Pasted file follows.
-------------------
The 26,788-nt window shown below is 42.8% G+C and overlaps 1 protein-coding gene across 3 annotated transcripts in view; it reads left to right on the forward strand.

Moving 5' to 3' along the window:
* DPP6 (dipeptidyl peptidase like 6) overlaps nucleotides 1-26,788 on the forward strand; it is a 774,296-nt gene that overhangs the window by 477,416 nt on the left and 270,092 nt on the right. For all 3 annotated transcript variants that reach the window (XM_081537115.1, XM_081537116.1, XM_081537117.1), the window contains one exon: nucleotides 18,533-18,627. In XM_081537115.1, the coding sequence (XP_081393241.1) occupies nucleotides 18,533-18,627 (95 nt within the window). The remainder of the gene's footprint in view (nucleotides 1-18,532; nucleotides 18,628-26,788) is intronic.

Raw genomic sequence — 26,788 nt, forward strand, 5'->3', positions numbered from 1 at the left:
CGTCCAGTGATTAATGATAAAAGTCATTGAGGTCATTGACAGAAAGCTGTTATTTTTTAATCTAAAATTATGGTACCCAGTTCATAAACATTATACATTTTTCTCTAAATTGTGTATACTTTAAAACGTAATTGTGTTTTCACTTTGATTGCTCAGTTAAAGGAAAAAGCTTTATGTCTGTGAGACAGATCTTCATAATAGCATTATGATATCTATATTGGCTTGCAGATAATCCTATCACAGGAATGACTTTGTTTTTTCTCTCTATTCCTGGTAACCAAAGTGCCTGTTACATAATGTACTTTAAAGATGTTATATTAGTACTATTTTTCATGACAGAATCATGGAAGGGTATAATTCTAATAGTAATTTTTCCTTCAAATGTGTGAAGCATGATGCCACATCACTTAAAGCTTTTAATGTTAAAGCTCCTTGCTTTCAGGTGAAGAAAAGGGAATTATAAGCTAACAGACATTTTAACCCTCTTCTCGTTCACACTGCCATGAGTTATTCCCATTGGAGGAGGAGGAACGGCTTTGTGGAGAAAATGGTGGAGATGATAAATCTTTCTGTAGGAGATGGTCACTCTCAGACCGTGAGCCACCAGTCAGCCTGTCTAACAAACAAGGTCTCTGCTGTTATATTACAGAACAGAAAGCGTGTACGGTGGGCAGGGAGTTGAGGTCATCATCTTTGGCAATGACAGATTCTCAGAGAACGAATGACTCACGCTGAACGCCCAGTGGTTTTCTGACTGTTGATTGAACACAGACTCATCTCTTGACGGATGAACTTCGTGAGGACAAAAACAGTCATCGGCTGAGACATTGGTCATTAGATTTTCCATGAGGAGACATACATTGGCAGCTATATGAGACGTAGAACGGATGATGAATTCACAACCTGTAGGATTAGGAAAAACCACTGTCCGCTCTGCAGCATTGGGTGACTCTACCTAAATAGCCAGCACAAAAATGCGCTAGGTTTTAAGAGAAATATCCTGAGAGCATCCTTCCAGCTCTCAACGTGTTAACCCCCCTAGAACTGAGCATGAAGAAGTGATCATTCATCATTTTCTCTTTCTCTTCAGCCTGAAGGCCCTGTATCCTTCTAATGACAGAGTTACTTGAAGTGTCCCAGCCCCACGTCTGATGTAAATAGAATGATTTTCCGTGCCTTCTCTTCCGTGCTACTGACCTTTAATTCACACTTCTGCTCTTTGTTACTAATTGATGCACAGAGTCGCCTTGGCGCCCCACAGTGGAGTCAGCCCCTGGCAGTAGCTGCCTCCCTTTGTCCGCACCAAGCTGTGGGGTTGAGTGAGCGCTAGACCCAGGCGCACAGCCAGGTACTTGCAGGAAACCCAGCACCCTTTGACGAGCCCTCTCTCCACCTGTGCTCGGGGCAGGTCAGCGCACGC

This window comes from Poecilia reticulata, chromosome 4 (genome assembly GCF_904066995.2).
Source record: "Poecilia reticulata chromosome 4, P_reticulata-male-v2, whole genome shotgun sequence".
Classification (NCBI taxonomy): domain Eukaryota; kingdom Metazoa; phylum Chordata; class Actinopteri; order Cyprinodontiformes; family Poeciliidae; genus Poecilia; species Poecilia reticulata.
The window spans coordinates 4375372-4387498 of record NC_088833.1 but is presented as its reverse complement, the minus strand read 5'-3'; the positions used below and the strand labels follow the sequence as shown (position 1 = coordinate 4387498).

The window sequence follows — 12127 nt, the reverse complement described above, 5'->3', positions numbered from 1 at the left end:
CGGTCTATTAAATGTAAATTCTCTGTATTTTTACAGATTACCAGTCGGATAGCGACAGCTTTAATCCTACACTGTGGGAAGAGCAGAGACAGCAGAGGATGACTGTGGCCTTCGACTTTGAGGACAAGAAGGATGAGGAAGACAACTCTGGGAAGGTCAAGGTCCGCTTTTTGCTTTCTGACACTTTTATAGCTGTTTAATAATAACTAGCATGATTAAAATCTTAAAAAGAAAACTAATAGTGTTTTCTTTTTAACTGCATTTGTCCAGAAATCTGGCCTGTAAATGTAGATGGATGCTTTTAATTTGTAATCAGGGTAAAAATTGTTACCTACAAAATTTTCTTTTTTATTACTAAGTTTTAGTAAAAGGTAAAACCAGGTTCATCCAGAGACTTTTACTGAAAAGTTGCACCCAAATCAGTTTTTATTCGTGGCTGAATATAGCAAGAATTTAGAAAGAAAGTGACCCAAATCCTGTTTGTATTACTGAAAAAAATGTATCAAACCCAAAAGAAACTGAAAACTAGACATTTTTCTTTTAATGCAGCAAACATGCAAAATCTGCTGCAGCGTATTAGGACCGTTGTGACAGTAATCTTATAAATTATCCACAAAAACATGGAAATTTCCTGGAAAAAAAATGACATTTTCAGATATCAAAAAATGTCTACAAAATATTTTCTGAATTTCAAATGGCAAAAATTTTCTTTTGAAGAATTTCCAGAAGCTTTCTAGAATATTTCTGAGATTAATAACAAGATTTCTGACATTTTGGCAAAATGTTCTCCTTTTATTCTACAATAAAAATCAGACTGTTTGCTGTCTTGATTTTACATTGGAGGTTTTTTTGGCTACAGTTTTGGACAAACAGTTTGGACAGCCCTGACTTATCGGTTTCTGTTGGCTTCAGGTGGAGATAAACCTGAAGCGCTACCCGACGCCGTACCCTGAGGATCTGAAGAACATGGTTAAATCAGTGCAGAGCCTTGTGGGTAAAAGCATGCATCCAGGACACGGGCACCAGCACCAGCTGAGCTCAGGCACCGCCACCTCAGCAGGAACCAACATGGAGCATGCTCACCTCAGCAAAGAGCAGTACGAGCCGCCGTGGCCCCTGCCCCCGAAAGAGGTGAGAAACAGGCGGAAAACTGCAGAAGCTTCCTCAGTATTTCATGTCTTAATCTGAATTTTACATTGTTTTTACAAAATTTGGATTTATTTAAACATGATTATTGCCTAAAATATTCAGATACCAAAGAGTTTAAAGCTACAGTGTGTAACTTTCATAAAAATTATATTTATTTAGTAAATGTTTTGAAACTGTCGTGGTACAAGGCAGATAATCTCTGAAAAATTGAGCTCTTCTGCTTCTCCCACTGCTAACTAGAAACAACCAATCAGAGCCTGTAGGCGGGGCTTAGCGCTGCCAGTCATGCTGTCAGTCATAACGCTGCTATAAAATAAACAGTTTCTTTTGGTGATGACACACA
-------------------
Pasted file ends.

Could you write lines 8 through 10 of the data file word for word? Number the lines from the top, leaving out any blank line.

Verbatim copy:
Classification (NCBI taxonomy): domain Eukaryota; kingdom Metazoa; phylum Chordata; class Actinopteri; order Cyprinodontiformes; family Poeciliidae; genus Poecilia; species Poecilia reticulata.
The window spans coordinates 4375372-4387498 of record NC_088833.1 but is presented as its reverse complement, the minus strand read 5'-3'; the positions used below and the strand labels follow the sequence as shown (position 1 = coordinate 4387498).

The window sequence follows — 12127 nt, the reverse complement described above, 5'->3', positions numbered from 1 at the left end: